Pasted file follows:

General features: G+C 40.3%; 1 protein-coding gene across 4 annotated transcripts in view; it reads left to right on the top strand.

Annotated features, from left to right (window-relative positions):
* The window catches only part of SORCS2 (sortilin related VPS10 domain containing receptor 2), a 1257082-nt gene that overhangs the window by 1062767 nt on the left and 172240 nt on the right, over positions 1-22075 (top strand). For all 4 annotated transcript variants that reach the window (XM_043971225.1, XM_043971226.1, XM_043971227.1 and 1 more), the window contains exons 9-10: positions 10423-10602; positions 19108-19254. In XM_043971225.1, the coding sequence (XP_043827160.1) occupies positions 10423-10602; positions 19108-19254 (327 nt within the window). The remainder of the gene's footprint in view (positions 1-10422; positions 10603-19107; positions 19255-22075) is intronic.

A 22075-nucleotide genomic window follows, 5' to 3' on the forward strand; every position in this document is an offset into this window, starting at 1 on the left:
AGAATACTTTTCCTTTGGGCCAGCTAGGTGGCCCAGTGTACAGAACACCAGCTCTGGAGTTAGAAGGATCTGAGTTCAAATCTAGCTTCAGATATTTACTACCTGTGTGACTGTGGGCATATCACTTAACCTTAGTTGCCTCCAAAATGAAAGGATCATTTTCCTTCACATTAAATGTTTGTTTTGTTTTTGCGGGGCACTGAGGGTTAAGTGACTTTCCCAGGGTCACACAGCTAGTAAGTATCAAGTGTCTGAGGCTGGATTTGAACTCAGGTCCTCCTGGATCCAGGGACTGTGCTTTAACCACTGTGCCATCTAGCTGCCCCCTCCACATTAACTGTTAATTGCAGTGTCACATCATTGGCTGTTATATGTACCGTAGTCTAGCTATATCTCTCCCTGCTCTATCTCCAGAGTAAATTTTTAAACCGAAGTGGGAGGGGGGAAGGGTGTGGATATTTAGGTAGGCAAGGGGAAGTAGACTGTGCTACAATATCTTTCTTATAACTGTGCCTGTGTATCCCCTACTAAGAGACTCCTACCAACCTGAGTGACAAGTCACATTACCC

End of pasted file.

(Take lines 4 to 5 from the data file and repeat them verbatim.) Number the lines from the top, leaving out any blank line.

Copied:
A 22075-nucleotide genomic window follows, 5' to 3' on the forward strand; every position in this document is an offset into this window, starting at 1 on the left:
AGAATACTTTTCCTTTGGGCCAGCTAGGTGGCCCAGTGTACAGAACACCAGCTCTGGAGTTAGAAGGATCTGAGTTCAAATCTAGCTTCAGATATTTACTACCTGTGTGACTGTGGGCATATCACTTAACCTTAGTTGCCTCCAAAATGAAAGGATCATTTTCCTTCACATTAAATGTTTGTTTTGTTTTTGCGGGGCACTGAGGGTTAAGTGACTTTCCCAGGGTCACACAGCTAGTAAGTATCAAGTGTCTGAGGCTGGATTTGAACTCAGGTCCTCCTGGATCCAGGGACTGTGCTTTAACCACTGTGCCATCTAGCTGCCCCCTCCACATTAACTGTTAATTGCAGTGTCACATCATTGGCTGTTATATGTACCGTAGTCTAGCTATATCTCTCCCTGCTCTATCTCCAGAGTAAATTTTTAAACCGAAGTGGGAGGGGGGAAGGGTGTGGATATTTAGGTAGGCAAGGGGAAGTAGACTGTGCTACAATATCTTTCTTATAACTGTGCCTGTGTATCCCCTACTAAGAGACTCCTACCAACCTGAGTGACAAGTCACATTACCC